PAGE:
Parents of Australian citizens will not be allowed to enter the country as government stands firm

The deadline for the Home Affairs Minister to respond to a petition to allow parents to be classed as 'immediate family' has passed, with the department telling SBS News there are "no plans" to change the rules. For parents torn apart from their children, it's heartbreaking news.

Rajshree Patel

Healthcare worker Rajshree Patel has been separated from her son for 18 months. Source: Catalina Florez/SBS News

The last time Rajshree Patel and her son Nevaan were together in Australia was July 2019.

That was just before the toddler was taken to India with his grandparents while she finished her Bachelor of Nursing.

More than 18 months later, the three-year-old and his mother remain separated by closed borders.

"I feel like someone removed my body part," Ms Patel told SBS News.

Ms Patel and her son are both Australian citizens but remain apart.
Source: Supplied/Rajshree Patel

Rajshree, 31, came to Australia eight years ago, became a citizen in 2018 and for the last six months has been working at a COVID-19 testing clinic in Sydney.

The single mother, who also has a chronic illness, has applied three times for a travel exemption for her mother and father to bring her son to Australia, but was knocked back. 

Nevaan was born in Australia and is an Australian citizen but is not old enough to fly alone. But under the country's COVID-19 travel ban, only the 'immediate family' of an Australian citizen or permanent resident is allowed to enter the country.

Ms Patel's son Nevaan is in India with her parents.

The rules define 'immediate family' as a spouse, de facto partner, dependent child, or legal guardian. Parents don't qualify.

"It's like taking my heart away from me," Ms Patel said.

On her most recent application, her mother was approved for travel to Australia, but not her father. Ms Patel says she doesn't want to separate her parents.

It's like taking my heart away from me.

- Rajshree Patel, Mother

She has also considered flying to India but says she doesn't want to take the risk of joining the many other thousands of Australians who can't get back and remain stranded overseas.

"If I go back, who's going to pay rent here? If I'm stuck there for six months, four months, I have to sell everything, I'll lose my job," she said.

Family pleas rejected

Many families are in the same position and their campaign to change the 'immediate family' rule attracted more than 11,000 signatures on a parliamentary petition. That was presented to federal parliament by Liberal MP Celia Hammond in November.

Tuesday marked 90 days since the petition closed, the date by which the Home Affairs Minister Peter Dutton is asked to respond, but it is not compelled to.

A parliamentary petition to change the rules attracted more than 11,000 signatures.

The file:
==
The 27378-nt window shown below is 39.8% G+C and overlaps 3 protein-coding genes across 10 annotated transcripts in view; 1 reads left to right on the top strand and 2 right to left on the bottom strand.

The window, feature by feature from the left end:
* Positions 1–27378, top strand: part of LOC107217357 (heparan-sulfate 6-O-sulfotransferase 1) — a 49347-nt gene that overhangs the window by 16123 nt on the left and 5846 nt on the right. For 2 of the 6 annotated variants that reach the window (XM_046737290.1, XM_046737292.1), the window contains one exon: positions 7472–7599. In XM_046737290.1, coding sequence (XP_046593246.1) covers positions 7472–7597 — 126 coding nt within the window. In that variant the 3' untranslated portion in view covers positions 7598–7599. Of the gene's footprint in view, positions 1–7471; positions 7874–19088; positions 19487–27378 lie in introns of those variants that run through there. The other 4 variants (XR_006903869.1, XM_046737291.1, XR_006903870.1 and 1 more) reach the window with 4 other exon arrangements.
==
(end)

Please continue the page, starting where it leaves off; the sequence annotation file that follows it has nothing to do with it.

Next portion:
Source: Parents are Immediate Family campaign

When contacted by SBS News, a Department of Home Affairs spokesperson told SBS News the government was standing firm on the rule.

"The government acknowledges the difficulties with respect to extended families seeking to reunite, however, there are currently no plans to include parents in the definition of immediate family for the purpose of travel exemptions," they said. 

The department provided Mr Dutton's response to the petitions committee last week, the spokesperson said.

SBS News understands the response will be formally presented to the House of Representatives on 22 February. 

'Migrant communities need to be heard'

Roya Salamati, 42, is one of those campaigning for change. Her father died from COVID-19 last year in Iran.

The Australian citizen has applied for a travel exemption for her 67-year-old mother, who is now on her own, to come to Australia, but she was rejected twice.

Roya Salamati wants to bring her widowed mum to Australia.
Source: Supplied/Roya Salamati

"This is very important for migrant communities to be heard, and they suffer a lot about this separation," Ms Salamati said. 

"Australia has strict border measures in place to protect the health of the Australian community," the Department of Home Affairs states on its website. 

But Labor MP Julian Hill says the situation is not good enough.

Nevaan remains in India.
Source: Supplied/Rajshree Patel

"If the Prime Minister had shown leadership last year and done his job properly and taken responsibility for quarantine then we would not be in this mess, and we would not see these families separated so cruelly for so long," he said. 

Mr Patel, Ms Salamati, and the many others lobbying for change say they will continue the fight.

Published 10 February 2021 at 7:39am
By Catalina Florez